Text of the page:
Mica on FAA funding: ‘We’ve got to pass a long-term bill’

As he has done in several interviews since the FAA shutdown, Mica defended his role, saying he was only trying to convince Democrats in the Senate to act on a larger funding bill for the FAA.

The Senate passed language that said any airport that receives a subsidy thats within 90 miles of another airport wont get it, he told the paper. I took their language that they passed unanimously and included it in my extension.

Senate Majority Leader Harry ReidHarry ReidChris Murphy’s profile rises with gun tragedies Republicans are headed for a disappointing end to their year in power Obama's HHS secretary could testify in Menendez trial MORE (D-Nev.), whose state contained one of the airports affected by the cuts Mica added to the Essential Air Service program, wasnt too happy about it, Mica said.

But at some point, when the hell do you say, Enough is enough,’? he said. This is why I tried to pressure them to a decision.

Mica told the paper he sought to compromise with Democrats on the provisions for organizing unions in the transportation sector that stalled the movement of a long-term funding bill for the FAA.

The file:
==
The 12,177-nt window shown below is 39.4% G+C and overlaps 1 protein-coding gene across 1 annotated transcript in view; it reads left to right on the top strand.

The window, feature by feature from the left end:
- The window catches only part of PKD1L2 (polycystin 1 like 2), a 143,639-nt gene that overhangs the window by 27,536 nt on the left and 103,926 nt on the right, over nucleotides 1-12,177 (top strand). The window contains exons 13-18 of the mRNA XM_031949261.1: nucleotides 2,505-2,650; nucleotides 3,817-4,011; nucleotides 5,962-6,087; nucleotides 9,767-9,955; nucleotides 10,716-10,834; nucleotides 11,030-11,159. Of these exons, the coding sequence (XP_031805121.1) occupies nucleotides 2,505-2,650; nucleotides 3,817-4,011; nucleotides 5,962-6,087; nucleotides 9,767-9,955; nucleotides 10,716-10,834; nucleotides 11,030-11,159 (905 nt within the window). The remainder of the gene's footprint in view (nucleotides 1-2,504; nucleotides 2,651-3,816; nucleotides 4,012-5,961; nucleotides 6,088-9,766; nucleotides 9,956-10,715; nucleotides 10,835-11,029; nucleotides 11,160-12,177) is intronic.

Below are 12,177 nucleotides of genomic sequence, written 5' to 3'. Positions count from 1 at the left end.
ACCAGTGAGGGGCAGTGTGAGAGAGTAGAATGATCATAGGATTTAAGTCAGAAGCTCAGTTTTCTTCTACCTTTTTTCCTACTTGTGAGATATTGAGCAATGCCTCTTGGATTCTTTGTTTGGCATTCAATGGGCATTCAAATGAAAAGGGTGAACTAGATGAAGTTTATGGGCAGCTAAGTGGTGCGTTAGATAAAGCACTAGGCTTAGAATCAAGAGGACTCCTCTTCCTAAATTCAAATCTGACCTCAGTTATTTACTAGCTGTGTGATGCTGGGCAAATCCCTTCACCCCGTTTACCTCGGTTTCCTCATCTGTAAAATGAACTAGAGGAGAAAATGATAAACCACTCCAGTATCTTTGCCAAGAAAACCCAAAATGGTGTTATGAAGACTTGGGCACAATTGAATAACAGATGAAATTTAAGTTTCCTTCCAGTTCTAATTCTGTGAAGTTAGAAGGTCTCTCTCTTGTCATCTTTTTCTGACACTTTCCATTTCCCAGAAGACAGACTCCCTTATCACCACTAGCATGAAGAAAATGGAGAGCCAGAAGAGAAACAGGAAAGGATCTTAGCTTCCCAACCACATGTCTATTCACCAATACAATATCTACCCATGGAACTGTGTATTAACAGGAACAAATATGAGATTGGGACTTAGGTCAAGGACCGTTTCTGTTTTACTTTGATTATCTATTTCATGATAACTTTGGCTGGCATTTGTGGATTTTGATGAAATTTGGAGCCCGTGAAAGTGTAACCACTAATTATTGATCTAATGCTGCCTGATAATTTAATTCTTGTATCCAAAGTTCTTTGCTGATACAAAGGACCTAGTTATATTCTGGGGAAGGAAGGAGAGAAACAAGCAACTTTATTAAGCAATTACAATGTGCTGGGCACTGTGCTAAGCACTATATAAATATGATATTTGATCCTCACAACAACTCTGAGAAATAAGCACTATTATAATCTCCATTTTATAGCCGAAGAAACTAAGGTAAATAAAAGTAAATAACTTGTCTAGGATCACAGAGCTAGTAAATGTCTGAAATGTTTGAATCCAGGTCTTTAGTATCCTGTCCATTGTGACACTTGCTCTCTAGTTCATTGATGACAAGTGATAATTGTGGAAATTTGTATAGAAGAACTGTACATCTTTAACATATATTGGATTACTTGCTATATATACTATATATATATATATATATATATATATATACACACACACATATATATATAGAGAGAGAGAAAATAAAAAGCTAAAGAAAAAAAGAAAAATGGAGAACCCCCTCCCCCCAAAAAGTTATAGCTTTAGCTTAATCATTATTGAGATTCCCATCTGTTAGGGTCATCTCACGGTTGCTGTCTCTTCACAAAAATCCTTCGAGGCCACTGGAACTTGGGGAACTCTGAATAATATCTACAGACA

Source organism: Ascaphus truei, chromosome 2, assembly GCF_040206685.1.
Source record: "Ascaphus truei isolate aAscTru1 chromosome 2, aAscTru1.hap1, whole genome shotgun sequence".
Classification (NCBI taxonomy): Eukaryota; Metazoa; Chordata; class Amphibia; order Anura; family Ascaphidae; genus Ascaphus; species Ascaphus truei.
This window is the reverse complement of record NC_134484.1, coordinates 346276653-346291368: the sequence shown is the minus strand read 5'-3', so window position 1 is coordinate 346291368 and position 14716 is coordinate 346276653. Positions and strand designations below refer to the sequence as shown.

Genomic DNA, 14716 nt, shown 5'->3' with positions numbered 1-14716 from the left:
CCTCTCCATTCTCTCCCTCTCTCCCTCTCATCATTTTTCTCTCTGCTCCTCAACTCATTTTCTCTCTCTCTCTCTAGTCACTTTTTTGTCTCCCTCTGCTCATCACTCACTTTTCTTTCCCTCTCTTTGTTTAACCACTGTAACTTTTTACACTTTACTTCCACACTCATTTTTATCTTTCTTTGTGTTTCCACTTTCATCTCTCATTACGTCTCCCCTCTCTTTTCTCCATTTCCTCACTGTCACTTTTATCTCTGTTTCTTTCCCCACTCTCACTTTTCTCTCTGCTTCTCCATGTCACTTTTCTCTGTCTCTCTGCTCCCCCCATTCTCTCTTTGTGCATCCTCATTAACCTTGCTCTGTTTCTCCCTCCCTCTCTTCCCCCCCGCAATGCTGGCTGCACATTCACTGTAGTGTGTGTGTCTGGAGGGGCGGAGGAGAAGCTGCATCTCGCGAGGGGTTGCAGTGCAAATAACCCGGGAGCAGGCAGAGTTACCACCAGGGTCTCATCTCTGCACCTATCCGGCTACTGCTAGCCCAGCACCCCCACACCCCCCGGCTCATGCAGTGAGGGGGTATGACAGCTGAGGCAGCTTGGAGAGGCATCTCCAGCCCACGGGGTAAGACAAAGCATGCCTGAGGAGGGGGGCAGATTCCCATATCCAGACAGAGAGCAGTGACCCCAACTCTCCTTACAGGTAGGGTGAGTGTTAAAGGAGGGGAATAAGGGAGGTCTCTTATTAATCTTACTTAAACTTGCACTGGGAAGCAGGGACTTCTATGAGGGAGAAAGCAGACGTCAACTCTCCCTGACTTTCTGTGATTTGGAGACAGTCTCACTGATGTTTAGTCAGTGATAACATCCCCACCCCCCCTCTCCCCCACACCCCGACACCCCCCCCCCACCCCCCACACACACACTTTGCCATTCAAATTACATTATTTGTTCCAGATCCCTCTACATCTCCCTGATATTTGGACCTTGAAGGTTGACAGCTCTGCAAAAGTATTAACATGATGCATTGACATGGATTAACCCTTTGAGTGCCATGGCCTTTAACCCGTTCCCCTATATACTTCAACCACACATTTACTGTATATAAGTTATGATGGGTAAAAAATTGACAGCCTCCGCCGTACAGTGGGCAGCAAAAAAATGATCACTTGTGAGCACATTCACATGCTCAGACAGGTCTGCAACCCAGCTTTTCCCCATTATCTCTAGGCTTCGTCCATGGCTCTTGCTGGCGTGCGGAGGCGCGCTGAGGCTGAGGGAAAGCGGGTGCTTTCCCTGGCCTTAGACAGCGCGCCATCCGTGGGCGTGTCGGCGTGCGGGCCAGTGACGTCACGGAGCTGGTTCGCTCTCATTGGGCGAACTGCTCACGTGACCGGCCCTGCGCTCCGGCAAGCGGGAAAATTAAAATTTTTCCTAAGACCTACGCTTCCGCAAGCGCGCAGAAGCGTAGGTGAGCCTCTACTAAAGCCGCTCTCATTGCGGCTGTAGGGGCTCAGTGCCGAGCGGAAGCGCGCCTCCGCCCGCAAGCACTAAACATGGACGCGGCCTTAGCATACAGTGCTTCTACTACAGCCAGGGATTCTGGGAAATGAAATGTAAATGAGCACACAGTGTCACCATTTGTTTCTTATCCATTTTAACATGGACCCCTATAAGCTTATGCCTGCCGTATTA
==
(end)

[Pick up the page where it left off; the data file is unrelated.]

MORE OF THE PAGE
Mica said he suggested either lawmakers undo rules adopted last year by the National Mediation Board to make unionization easier — as Republicans attempted to do in the version of the FAA bill they passed in May — or change the rules to make it easier to dissolve unions.

But Reid was not interested, Mica told the paper.

[The Democrats] shut the door in my face, he said.

In a speech Tuesday at the White House, President Obama urged Congress to pass the FAA bill and a new federal surface-transportation bill when it returns from recess, tying both to a large job-creation push he has promised for the fall.

A lot of people in Washington are talking about creating jobs — its time to stop the political games that can actually cost people jobs, Obama said.

In a news release after Obamas speech, Mica blamed Democrats for holding up both measures.

“During their control, they neglected aviation legislation for more than four years and left major transportation legislation in the ditch for more than a year,” Mica said.

But Mica said he would talk to the House GOP leadership about the FAA bill when he returns to Washington next week.

“I am returning to Washington to also consult with our Republican leadership before granting the 22nd FAA extension,” he said.